Alligator

October 31, 2021

The American alligator comes from the Alligatoridae family. The current two existing species in the U.S. are primarily the American alligator (A. Mississippiensis) and the Chinese alligator (A. Sinensis).

Some Fascinating Facts About The American Alligator

  • Alligator origins date to the Oligocene era, making this species approximately 37 million years old.
  • The word “alligator” comes from the English interpretation of the Spanish word “el lagarto,” meaning a lizard. The first English spelling of the alligator included “alagarta” and “alagarto” before transforming into its current form.
  • The average weight of an adult American alligator is 790 pounds (360 kilograms).
  • The average length of the adult American alligator is 13 feet to 14 feet (about four meters).
  • An average American alligator weighs around 990 pounds (450 kilograms).
  • The largest American alligator ever discovered in the U.S. was in Louisiana. This alligator was 19.2 feet (84 meters) long.
  • Chinese alligators are smaller than American ones. The Chinese alligator is about 7 feet (2.1 meters).
  • Male Chinese alligators typically weigh less than 100 pounds (45 kilograms).
  • Unsurprisingly, there is no record of the average lifespan of the alligator. However, a history of one does exist in the form of Saturn. Saturn was an American alligator born in Mississippi in 1936, was transported to Germany, where it lived for ten years before being sent to the Moscow Zoo. Saturn lived to the age of 84 before dying on May 22, 2020.

The alligator species only lives in Mexico, China, and the United States.

10 Comments

  1. P M

    Guys, doesn’t anyone edit or fact check? What’s the average weight now??? Length of an alligator 84 Meters? Don’t forget the dot between 8 and 4… learn the metric system! And this is not the first and only screw up in your publications!

    Reply
  2. Doug

    You need to have a fact checker check your facts!
    1. What is it 790lbs or 990lbs for an American alligator?
    2. 19.2 feet is not 84 meters!

    Reply
  3. Billie Gail Shapiro

    I love alligators they are truly amazing and awesome creatures I really love them and appreciate them they truly truly educated and we can really learn from them and all of our wildlife.

    Reply
  4. Wayne

    How many mistakes can you find in the following portion of this post:

    The average weight of an adult American alligator is 790 pounds (360 kilograms).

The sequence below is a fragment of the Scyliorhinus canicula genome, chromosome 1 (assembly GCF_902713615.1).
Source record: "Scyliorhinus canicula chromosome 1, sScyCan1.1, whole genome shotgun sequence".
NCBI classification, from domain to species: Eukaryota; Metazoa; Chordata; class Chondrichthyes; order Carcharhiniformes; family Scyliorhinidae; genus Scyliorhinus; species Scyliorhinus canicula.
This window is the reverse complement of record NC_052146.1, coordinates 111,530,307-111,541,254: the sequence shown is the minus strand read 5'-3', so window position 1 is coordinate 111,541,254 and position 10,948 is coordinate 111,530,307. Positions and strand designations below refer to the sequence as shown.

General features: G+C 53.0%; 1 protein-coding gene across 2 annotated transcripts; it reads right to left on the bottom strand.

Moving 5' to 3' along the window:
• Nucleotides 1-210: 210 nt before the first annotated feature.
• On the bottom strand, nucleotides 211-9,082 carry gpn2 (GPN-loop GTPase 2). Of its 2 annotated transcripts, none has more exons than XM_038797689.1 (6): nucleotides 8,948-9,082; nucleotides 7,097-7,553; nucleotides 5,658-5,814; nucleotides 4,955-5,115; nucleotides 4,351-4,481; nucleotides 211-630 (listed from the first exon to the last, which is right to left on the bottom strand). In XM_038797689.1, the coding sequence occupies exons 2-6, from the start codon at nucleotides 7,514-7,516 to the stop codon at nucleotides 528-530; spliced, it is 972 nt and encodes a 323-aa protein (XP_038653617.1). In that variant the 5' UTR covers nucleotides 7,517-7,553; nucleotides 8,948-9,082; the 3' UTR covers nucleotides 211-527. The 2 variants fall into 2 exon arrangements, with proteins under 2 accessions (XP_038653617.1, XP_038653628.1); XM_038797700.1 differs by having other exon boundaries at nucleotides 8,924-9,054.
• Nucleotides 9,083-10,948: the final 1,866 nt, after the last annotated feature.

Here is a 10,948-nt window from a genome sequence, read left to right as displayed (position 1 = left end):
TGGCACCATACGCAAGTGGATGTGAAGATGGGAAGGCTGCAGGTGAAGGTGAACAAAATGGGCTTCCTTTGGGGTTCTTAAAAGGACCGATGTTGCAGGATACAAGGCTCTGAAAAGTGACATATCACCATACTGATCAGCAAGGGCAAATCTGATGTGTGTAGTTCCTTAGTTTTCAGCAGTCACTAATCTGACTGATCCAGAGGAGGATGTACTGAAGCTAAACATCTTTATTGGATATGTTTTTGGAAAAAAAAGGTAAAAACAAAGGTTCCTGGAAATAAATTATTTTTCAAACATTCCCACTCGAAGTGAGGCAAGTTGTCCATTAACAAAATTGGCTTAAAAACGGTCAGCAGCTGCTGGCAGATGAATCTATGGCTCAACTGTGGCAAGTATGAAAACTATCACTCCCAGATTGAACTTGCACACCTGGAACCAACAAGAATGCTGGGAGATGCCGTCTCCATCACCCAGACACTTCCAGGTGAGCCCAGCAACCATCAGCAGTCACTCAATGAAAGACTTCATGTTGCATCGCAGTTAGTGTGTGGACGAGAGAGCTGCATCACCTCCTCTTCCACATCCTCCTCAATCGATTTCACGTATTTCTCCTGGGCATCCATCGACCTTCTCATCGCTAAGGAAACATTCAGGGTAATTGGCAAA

The average length of the adult American alligator is 13 feet to 14 feet (about four meters).
    An average American alligator weighs around 990 pounds (450 kilograms).
    The largest American alligator ever discovered in the U.S. was in Louisiana. This alligator was 19.2 feet (84 meters) long.

    Reply
  5. Crocodile Dundee

    You are out of your mind. All Alligator should be shot an eaten or made into luggage or boots.
    They are vicious predators and would eat you in a New York second!
    Apparently you don’t live in the south or near any real alligators.

    Reply
  6. E

    Wherever they are I hope they stay there.

    Reply
  7. Dan Johnson

    I wish they wouldn’t allow hunting of these beautiful creatures. Man always has to kill animals for his pleasure. Not only alligators but they also kill many of the other animals of the world.

    Reply
  8. Ed Y

    The “Creature from the Black Lagoon” is my memory of the alligator Although the creature from the Nlack Lagoon I always thought of it as the humanized version of the alligator It is sneaky quiet and preys upon its catch before and at very right moment catches it prey Not sure but I think I doesn’t matter if the prey is alive or not before it swallows it whole It’s the scariest animal in the swamps

    Reply
  9. Argelia

    I believe all living creatures deserve to live no matter how agressive or poisonous they could be. Humans have to adapt to the conditions and provide the animals a secure environment where they can freely live.

    Reply
  10. Ron Nily

    Have to say someone , should proof read what you write!

    Reply

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